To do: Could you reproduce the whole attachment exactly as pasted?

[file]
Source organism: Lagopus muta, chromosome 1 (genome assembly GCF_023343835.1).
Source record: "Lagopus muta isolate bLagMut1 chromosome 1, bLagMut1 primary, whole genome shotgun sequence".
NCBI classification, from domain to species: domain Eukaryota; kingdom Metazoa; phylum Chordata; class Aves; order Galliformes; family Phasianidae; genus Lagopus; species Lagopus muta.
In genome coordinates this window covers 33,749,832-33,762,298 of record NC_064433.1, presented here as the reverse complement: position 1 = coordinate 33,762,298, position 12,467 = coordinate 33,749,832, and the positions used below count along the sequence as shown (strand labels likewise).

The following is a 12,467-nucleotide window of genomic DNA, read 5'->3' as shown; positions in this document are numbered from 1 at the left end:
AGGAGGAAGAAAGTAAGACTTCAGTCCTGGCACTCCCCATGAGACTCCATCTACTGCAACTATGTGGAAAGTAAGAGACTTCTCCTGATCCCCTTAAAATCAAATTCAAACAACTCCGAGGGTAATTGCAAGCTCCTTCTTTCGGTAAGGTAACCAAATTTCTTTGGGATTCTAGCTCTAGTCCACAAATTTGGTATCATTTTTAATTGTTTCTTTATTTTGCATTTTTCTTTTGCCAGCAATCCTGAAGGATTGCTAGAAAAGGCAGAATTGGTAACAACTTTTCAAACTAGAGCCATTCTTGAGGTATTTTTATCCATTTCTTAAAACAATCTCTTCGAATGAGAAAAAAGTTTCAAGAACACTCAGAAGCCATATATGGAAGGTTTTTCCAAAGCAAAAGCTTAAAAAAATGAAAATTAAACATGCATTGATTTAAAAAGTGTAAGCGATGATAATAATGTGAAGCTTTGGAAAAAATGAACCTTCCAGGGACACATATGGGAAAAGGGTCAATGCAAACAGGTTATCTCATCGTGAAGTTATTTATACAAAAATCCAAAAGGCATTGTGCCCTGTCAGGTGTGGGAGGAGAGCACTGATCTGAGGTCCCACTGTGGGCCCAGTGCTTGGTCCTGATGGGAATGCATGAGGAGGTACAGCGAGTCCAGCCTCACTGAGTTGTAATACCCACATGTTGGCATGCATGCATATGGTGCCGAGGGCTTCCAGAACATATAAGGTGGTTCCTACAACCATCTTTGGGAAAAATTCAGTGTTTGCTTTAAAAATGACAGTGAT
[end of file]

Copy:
Source organism: Lagopus muta, chromosome 1 (genome assembly GCF_023343835.1).
Source record: "Lagopus muta isolate bLagMut1 chromosome 1, bLagMut1 primary, whole genome shotgun sequence".
NCBI classification, from domain to species: domain Eukaryota; kingdom Metazoa; phylum Chordata; class Aves; order Galliformes; family Phasianidae; genus Lagopus; species Lagopus muta.
In genome coordinates this window covers 33,749,832-33,762,298 of record NC_064433.1, presented here as the reverse complement: position 1 = coordinate 33,762,298, position 12,467 = coordinate 33,749,832, and the positions used below count along the sequence as shown (strand labels likewise).

The following is a 12,467-nucleotide window of genomic DNA, read 5'->3' as shown; positions in this document are numbered from 1 at the left end:
AGGAGGAAGAAAGTAAGACTTCAGTCCTGGCACTCCCCATGAGACTCCATCTACTGCAACTATGTGGAAAGTAAGAGACTTCTCCTGATCCCCTTAAAATCAAATTCAAACAACTCCGAGGGTAATTGCAAGCTCCTTCTTTCGGTAAGGTAACCAAATTTCTTTGGGATTCTAGCTCTAGTCCACAAATTTGGTATCATTTTTAATTGTTTCTTTATTTTGCATTTTTCTTTTGCCAGCAATCCTGAAGGATTGCTAGAAAAGGCAGAATTGGTAACAACTTTTCAAACTAGAGCCATTCTTGAGGTATTTTTATCCATTTCTTAAAACAATCTCTTCGAATGAGAAAAAAGTTTCAAGAACACTCAGAAGCCATATATGGAAGGTTTTTCCAAAGCAAAAGCTTAAAAAAATGAAAATTAAACATGCATTGATTTAAAAAGTGTAAGCGATGATAATAATGTGAAGCTTTGGAAAAAATGAACCTTCCAGGGACACATATGGGAAAAGGGTCAATGCAAACAGGTTATCTCATCGTGAAGTTATTTATACAAAAATCCAAAAGGCATTGTGCCCTGTCAGGTGTGGGAGGAGAGCACTGATCTGAGGTCCCACTGTGGGCCCAGTGCTTGGTCCTGATGGGAATGCATGAGGAGGTACAGCGAGTCCAGCCTCACTGAGTTGTAATACCCACATGTTGGCATGCATGCATATGGTGCCGAGGGCTTCCAGAACATATAAGGTGGTTCCTACAACCATCTTTGGGAAAAATTCAGTGTTTGCTTTAAAAATGACAGTGAT